Thanks to a ground-breaking initiative, testing for lysosomal storage disorders (LSDs) can be done in South Africa for the first time.
LSDs comprise approximately 50 genetic disorders, which have a combined prevalence of 1 in 7,000 to 1 in 8,000 live births. These conditions are caused mainly by mutations in gene encoding enzymes that are involved in the lysosomal degradation of intermediate metabolites. The progressive accumulation of these metabolic products may cause tissue and organ dysfunction and premature death.
Sanofi Genzyme, in collaboration with the Centre for Human Metabolomics (CHM), which is affiliated to North-West University, launched the initiative that will allow for enzyme assay analysis for LSDs, to be performed in South Africa for the first time – with quick 2-week turnaround time.
Prior to the set-up of the local LSD testing facility, most of the specialised diagnostic tests for LSDs were performed at either European or American based laboratories, which could take up to eight weeks to complete.
Sanofi Medical Head, Dr Alicia McMaster says diagnosing the diseases is often challenging as the age of onset and rate of progression of the clinical signs and symptoms are variable and these conditions often masquerade as other diseases leading to frequent misdiagnoses that often last many years. Early diagnosis will enable early treatment and optimal patient outcomes.
Dr Rashem Mothilal, Head of Sanofi Genzyme says having a local laboratory in South Africa will now significantly shorten diagnostic timelines. “Furthermore, the expertise that Professor Chris Vorster and his team at CHM have gained through this local capacity-building initiative will build greater confidence in local testing for rare disorders and help improve the general awareness of lysosomal storage disorders,” he adds.
“Partnering with the laboratory made sense as it has more than 30 years’ experience in testing of rare diseases,” says Dr McMaster. This local testing initiative commenced in 2017, with the focus on expanding the necessary infrastructure and expertise at CHM.
Laboratory employees were trained at international laboratories in Europe and the USA where they learnt the technique of analysis for LSDs. Utilizing and expanding the CHM platform resulted in the validation of necessary diagnostic methods (in collaboration with international laboratories).
“It was the vision of the Technology Innovation Agency (TIA) that the research of local universities be translated into commercial applications. This project is an example of the outflow of this strategy. Furthermore, over time, the project is looking to establish a local biobank with a view to accumulating data and identifying trends and new mutations in South Africa and the rest of the continent,” adds Professor Chris Vorster, Director of the Centre for Human Metabolomics.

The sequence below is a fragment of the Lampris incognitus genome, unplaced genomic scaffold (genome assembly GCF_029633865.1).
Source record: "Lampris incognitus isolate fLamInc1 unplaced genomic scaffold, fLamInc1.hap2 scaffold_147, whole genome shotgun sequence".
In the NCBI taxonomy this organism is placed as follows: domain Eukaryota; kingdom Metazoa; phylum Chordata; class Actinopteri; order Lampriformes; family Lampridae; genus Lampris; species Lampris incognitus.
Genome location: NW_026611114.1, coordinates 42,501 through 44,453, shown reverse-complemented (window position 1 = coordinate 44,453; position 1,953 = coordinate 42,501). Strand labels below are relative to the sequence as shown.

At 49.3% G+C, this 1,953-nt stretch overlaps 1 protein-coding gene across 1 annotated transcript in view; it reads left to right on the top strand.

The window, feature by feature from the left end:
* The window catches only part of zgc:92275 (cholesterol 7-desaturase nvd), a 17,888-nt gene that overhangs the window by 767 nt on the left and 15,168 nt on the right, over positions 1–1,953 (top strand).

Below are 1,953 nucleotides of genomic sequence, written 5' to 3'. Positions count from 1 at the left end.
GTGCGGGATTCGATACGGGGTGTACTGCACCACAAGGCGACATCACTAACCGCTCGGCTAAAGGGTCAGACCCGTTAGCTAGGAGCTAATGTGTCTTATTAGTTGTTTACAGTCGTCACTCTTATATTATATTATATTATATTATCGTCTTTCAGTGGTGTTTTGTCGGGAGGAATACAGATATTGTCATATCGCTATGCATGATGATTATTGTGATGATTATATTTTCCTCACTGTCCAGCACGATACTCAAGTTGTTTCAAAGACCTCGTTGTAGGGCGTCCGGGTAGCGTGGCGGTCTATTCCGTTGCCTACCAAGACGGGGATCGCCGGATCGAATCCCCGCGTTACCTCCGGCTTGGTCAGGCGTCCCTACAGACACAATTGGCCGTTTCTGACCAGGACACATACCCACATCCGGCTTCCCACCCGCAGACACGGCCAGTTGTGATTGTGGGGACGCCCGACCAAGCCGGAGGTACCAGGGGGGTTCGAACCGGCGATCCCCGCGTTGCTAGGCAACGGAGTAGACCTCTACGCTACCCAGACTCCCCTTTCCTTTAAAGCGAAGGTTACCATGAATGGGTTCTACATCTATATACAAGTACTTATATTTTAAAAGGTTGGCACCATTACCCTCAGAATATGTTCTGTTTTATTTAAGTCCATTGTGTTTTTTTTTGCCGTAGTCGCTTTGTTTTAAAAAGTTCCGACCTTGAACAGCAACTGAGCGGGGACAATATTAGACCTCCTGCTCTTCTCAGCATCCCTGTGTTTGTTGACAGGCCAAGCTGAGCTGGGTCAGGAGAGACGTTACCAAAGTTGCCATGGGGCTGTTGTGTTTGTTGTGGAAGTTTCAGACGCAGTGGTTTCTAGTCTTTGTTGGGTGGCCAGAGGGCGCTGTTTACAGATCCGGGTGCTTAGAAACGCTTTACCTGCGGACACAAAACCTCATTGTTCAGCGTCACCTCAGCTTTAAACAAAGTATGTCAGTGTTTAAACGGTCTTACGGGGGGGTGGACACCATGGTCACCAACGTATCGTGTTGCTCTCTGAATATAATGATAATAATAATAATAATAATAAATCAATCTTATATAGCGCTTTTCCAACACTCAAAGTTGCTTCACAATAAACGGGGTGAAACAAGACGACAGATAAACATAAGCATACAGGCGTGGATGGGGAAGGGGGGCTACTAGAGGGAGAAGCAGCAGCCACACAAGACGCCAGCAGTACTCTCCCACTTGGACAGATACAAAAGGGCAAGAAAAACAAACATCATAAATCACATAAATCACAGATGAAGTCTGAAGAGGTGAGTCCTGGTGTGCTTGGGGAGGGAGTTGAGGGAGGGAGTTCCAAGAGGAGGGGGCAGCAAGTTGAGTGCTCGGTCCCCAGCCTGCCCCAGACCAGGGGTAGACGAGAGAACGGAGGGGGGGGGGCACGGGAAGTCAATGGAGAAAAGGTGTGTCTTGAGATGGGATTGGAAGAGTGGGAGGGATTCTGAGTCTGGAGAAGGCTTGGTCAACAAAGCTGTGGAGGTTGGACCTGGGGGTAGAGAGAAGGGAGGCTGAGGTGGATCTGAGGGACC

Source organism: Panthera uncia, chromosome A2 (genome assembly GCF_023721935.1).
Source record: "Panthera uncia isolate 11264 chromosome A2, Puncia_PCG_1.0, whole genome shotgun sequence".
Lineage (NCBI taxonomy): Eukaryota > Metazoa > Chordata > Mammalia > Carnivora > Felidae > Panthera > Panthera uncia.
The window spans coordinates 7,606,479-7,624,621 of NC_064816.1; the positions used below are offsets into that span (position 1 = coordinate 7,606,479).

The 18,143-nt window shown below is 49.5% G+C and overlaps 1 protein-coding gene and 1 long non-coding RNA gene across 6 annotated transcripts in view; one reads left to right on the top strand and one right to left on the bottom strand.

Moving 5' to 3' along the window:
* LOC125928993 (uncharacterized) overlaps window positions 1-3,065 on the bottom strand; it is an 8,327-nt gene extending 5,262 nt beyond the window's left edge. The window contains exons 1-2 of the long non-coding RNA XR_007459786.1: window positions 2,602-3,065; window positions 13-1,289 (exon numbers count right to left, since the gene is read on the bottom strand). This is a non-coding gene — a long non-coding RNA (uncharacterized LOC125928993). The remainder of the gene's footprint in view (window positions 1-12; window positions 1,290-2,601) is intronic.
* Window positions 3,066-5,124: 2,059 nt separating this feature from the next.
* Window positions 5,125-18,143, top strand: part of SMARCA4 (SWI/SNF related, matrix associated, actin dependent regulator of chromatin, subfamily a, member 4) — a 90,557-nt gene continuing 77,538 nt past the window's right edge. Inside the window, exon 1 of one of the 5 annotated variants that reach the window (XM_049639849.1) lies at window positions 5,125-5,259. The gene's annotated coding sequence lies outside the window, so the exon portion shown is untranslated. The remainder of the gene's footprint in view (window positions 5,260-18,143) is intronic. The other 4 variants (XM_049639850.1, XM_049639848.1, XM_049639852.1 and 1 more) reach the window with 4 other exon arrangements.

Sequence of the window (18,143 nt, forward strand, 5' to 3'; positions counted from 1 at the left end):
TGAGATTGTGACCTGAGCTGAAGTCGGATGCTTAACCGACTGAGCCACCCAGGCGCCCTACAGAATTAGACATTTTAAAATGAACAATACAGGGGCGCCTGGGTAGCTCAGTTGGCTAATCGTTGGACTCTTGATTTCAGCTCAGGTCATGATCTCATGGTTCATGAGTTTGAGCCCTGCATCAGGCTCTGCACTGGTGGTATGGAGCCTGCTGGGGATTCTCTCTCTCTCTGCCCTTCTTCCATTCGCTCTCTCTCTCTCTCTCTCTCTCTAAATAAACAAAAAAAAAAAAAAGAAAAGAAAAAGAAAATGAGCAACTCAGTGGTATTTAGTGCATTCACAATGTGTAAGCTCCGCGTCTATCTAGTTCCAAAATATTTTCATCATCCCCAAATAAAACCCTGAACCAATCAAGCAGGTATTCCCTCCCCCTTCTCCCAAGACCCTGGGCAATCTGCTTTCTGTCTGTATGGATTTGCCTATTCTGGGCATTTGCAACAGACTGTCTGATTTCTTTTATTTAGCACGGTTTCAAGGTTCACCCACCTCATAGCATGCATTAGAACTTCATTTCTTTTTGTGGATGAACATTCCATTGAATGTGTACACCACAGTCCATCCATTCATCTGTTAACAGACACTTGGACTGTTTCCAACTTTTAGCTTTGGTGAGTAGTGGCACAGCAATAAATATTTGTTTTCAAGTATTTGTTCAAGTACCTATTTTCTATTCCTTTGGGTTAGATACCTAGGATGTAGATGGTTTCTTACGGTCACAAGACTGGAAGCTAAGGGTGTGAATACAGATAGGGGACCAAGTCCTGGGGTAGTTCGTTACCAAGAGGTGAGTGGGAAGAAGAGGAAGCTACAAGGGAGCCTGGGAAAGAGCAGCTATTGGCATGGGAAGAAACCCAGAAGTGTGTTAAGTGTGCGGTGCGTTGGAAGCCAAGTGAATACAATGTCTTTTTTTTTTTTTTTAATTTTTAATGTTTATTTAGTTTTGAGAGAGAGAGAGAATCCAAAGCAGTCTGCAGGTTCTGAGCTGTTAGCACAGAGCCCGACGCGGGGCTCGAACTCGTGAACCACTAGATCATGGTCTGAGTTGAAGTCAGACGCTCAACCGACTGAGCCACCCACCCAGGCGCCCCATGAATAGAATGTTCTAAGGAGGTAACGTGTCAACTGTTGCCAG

Dr Marli Dercksen, Head Medical Scientist at CHM, says patients with rare diseases often have overlapping signs and symptoms which may be missed if only one condition is tested for at a time. For this reason, CHM will use a multiplex test which simultaneously tests for six commonly occurring LSDs with one sample.
“The 6-Plex test should, therefore, improve the diagnostic accuracy and timelines allowing for earlier initiation of treatment in patients,” said Dr Dalene van der Walt, Principle Investigator of the Lysosomal Storage Disorder platform at CHM.
This diagnostic service will be available throughout South Africa, ensuring accessibility to everybody. Furthermore, Professor Vorster and his team will become a valuable resource for local doctors and the go-to experts to consult for diagnostic interpretation of the results and to get advice on additional testing, should it be required.
Dr Helen Malherbe, Chair of Genetic Alliance South Africa anticipates that the enhanced diagnosis enabled through the initiative will contribute to improved empiric data generation.
“This will assist in developing an accurate evaluation of the burden of disease contributed by these diseases – which is essential if the relevant services are to be made available to treat those affected.”
According to Kelly du Plessis, CEO of Rare Disease South Africa, the South African health sector focuses much of its attention on challenges relating to communicable diseases such as tuberculosis and HIV/AIDS and rare diseases are sadly often neglected.“The World Health Organisation has however noted that rare and orphan diseases and the vulnerable patients and populations affected by them need to be prioritised“.
Just because these diseases do not occur widely, does not mean we do not have to worry about them. If not diagnosed early enough, patients with rare diseases can consume considerable healthcare resources.
A patient with Fabry disease, for example, can suffer severe cardiac, kidney and neurological complications, which may require costly kidney dialysis or cardiac and neurological interventions.
Not only will early diagnosis and treatment prevent this trauma for patients, but it will also result in a much more beneficial and patient-centric assignment of scarce healthcare resources.
Dr Mothilal says that Sanofi Genzyme is committed to ensuring that people with rare diseases have easy access to the necessary diagnostic services and receive an accurate diagnosis as early as possible to ensure optimal health outcomes and the best possible quality of life.
“More importantly, since these are usually genetically transmitted conditions, being able to diagnose an index patient allows for other family members to be tested and counselled. Often, when one patient is diagnosed, a whole family gets answers to perplexing health questions that have vexed family members for many years,” he concludes.